It appears that most teachers will be teaching classes that are considerably larger than desired. This looks like a problem. But it is also important to get the financial context. I asked myself how much money would it take to reduce all primary school classes by four pupils (moving below the maximum, but more than the ideal)? Using figures from the Ministry of Education website, and assuming the current figures from the survey are indicative of class sizes throughout New Zealand, we would need about 3500 more classes. That is 3500 more rooms that would need to be provided, and 3500 more teachers to employ. It is an 18% increase in the number of classes. The increase in salaries alone would be over one hundred million dollars per year. This is not a trivial amount of money. It would certainly help with unemployment, but taxes would need to increase, or money would need to come from elsewhere.

Is this the best way to use the money? Should all classes be reduced or just some? How would we decide? How would it be implemented? If you decrease class sizes suddenly you create a shortage of teachers, and have to fill positions with untrained teachers, which has been shown to decrease the quality of education. Is the improvement worth the money?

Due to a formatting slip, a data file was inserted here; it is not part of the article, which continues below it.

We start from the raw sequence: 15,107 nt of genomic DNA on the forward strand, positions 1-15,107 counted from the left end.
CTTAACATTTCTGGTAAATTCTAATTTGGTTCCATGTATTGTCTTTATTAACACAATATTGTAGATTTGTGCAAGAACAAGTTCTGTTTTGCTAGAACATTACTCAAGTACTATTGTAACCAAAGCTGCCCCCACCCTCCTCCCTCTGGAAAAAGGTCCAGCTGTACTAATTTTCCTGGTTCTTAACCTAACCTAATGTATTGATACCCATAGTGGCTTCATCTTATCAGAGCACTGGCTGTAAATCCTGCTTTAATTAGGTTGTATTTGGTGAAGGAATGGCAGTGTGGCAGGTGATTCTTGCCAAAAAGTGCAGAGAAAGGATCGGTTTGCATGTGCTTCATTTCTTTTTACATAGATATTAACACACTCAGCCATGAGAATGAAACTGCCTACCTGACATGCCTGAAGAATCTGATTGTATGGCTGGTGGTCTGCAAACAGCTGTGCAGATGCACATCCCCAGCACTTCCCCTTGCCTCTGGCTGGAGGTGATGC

My sympathies really are with classroom teachers. (If I were in charge, National Standards would be gone by lunchtime.) I know what a difference a few students in a class makes to all sorts of things. At the same time, this is not a simple problem, and the solution is far from simple. Discussion is good, and informed discussion is even better. Please feel free to comment below. (I will summarise the open-ended responses from the survey in a later post.)

Why people hate statistics

This summer/Christmas break it has been my pleasure to help a young woman who is struggling with statistics, and it has prompted me to ask people who teach postgraduate statistical methods – WTF are you doing?